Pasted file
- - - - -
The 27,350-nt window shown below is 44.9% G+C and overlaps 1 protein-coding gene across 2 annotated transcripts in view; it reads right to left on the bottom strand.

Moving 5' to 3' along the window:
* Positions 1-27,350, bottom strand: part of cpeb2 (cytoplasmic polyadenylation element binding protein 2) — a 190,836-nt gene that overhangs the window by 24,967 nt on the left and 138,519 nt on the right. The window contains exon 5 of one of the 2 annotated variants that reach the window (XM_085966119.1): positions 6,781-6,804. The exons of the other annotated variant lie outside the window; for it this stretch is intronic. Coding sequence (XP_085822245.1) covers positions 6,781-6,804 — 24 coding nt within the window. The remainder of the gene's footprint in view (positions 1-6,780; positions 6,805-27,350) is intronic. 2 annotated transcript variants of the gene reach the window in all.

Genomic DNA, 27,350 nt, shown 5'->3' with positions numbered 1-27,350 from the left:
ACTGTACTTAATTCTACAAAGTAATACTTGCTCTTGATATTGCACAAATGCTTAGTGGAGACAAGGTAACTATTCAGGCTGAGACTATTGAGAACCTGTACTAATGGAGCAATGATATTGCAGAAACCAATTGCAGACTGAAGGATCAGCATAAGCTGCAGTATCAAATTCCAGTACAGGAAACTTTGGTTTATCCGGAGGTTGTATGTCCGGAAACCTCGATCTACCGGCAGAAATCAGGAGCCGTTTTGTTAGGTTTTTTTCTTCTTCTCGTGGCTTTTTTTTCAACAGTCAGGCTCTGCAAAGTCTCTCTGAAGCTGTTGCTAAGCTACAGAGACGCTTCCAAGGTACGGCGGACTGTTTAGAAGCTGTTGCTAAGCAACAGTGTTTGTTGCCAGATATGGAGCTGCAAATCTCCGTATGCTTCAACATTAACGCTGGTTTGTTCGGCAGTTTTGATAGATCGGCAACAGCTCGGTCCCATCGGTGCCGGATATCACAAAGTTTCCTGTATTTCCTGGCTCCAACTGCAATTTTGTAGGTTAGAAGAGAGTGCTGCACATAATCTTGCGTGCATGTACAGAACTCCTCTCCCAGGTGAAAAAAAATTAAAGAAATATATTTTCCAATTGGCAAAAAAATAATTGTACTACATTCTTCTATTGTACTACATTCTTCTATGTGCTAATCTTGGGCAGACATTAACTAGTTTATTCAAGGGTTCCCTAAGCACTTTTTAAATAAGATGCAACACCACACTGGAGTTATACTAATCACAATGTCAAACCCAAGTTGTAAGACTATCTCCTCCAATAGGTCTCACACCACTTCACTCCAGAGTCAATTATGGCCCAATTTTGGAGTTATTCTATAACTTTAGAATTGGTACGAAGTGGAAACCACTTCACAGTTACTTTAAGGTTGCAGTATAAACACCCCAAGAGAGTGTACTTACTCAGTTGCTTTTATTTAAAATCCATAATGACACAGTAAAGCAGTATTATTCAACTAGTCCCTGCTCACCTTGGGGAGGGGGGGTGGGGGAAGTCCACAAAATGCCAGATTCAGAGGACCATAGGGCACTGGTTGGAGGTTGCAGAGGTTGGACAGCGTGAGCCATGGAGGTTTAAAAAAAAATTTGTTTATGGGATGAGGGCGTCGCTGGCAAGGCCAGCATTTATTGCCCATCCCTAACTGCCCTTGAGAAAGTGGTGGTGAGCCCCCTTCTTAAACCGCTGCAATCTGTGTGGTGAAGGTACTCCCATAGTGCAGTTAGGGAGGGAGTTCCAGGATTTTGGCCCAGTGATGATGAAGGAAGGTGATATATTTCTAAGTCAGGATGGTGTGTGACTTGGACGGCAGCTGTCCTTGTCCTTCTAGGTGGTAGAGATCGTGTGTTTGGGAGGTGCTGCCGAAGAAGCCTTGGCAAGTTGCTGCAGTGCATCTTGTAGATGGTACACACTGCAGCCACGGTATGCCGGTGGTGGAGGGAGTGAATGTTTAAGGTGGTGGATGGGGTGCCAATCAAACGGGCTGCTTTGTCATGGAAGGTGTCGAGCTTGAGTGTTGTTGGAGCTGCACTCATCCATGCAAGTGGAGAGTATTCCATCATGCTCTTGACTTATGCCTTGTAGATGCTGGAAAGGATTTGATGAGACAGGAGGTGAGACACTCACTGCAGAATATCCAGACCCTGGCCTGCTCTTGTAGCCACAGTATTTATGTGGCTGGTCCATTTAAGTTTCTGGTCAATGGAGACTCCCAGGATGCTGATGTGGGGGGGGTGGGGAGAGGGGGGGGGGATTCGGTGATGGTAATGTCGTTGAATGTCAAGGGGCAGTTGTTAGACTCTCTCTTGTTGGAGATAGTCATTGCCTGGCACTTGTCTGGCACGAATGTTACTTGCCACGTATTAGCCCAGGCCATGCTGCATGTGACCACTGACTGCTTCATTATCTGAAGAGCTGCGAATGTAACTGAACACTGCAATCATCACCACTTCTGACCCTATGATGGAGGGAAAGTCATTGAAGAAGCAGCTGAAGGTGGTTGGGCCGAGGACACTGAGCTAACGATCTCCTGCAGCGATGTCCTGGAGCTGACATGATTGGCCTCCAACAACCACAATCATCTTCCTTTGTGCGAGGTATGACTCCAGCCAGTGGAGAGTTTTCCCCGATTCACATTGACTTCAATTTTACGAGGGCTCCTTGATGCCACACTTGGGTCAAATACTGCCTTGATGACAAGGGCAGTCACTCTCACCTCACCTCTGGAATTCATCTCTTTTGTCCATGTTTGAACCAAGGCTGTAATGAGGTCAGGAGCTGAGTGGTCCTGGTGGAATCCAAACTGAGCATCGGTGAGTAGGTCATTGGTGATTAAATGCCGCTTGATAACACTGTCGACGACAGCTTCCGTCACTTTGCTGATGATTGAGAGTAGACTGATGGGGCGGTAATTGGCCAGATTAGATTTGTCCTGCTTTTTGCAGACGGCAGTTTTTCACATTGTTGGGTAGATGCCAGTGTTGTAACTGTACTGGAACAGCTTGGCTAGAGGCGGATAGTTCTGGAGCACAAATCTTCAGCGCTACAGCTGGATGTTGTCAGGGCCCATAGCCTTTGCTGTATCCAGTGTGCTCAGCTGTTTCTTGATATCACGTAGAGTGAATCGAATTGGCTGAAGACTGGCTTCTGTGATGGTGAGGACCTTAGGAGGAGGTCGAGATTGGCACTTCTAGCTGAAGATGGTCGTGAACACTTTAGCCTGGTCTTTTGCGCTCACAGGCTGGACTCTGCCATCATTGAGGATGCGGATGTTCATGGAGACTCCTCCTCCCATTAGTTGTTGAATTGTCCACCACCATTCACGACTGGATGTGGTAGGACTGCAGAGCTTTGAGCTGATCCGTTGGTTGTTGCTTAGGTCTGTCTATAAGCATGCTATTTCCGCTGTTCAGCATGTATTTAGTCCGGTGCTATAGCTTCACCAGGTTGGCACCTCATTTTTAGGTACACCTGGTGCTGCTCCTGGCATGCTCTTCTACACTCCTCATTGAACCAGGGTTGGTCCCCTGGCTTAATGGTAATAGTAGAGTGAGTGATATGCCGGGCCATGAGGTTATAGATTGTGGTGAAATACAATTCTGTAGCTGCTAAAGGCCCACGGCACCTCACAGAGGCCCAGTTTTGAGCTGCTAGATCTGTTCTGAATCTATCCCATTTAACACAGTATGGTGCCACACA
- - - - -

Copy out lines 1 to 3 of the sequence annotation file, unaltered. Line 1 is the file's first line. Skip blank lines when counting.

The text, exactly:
The 27,350-nt window shown below is 44.9% G+C and overlaps 1 protein-coding gene across 2 annotated transcripts in view; it reads right to left on the bottom strand.

Moving 5' to 3' along the window:
* Positions 1-27,350, bottom strand: part of cpeb2 (cytoplasmic polyadenylation element binding protein 2) — a 190,836-nt gene that overhangs the window by 24,967 nt on the left and 138,519 nt on the right. The window contains exon 5 of one of the 2 annotated variants that reach the window (XM_085966119.1): positions 6,781-6,804. The exons of the other annotated variant lie outside the window; for it this stretch is intronic. Coding sequence (XP_085822245.1) covers positions 6,781-6,804 — 24 coding nt within the window. The remainder of the gene's footprint in view (positions 1-6,780; positions 6,805-27,350) is intronic. 2 annotated transcript variants of the gene reach the window in all.